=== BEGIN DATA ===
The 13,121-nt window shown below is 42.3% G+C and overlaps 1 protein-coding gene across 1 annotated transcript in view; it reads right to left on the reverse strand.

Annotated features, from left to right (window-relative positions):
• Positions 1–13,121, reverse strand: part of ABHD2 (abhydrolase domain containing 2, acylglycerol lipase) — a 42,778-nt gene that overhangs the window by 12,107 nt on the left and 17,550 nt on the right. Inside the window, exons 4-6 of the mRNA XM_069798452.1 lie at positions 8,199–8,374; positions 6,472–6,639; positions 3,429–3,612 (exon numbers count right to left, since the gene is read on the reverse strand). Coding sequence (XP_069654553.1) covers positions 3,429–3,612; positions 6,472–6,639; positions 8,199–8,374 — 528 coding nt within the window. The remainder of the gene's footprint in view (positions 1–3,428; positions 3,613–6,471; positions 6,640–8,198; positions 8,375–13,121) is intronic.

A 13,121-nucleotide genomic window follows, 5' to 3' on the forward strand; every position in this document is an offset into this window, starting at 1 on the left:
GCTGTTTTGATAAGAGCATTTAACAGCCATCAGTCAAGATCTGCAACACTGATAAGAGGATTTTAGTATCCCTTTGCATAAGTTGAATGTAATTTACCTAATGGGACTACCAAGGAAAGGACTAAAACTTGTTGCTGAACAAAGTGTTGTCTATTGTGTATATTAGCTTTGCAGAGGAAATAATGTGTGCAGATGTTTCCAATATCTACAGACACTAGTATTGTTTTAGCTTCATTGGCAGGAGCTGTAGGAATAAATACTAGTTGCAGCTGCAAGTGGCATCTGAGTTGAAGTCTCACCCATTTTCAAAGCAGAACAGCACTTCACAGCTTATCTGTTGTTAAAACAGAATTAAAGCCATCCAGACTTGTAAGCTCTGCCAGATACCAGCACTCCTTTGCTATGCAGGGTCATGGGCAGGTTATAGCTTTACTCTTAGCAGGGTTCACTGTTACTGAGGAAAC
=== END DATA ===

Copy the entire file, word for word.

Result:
The 13,121-nt window shown below is 42.3% G+C and overlaps 1 protein-coding gene across 1 annotated transcript in view; it reads right to left on the reverse strand.

Annotated features, from left to right (window-relative positions):
• Positions 1–13,121, reverse strand: part of ABHD2 (abhydrolase domain containing 2, acylglycerol lipase) — a 42,778-nt gene that overhangs the window by 12,107 nt on the left and 17,550 nt on the right. Inside the window, exons 4-6 of the mRNA XM_069798452.1 lie at positions 8,199–8,374; positions 6,472–6,639; positions 3,429–3,612 (exon numbers count right to left, since the gene is read on the reverse strand). Coding sequence (XP_069654553.1) covers positions 3,429–3,612; positions 6,472–6,639; positions 8,199–8,374 — 528 coding nt within the window. The remainder of the gene's footprint in view (positions 1–3,428; positions 3,613–6,471; positions 6,640–8,198; positions 8,375–13,121) is intronic.

A 13,121-nucleotide genomic window follows, 5' to 3' on the forward strand; every position in this document is an offset into this window, starting at 1 on the left:
GCTGTTTTGATAAGAGCATTTAACAGCCATCAGTCAAGATCTGCAACACTGATAAGAGGATTTTAGTATCCCTTTGCATAAGTTGAATGTAATTTACCTAATGGGACTACCAAGGAAAGGACTAAAACTTGTTGCTGAACAAAGTGTTGTCTATTGTGTATATTAGCTTTGCAGAGGAAATAATGTGTGCAGATGTTTCCAATATCTACAGACACTAGTATTGTTTTAGCTTCATTGGCAGGAGCTGTAGGAATAAATACTAGTTGCAGCTGCAAGTGGCATCTGAGTTGAAGTCTCACCCATTTTCAAAGCAGAACAGCACTTCACAGCTTATCTGTTGTTAAAACAGAATTAAAGCCATCCAGACTTGTAAGCTCTGCCAGATACCAGCACTCCTTTGCTATGCAGGGTCATGGGCAGGTTATAGCTTTACTCTTAGCAGGGTTCACTGTTACTGAGGAAAC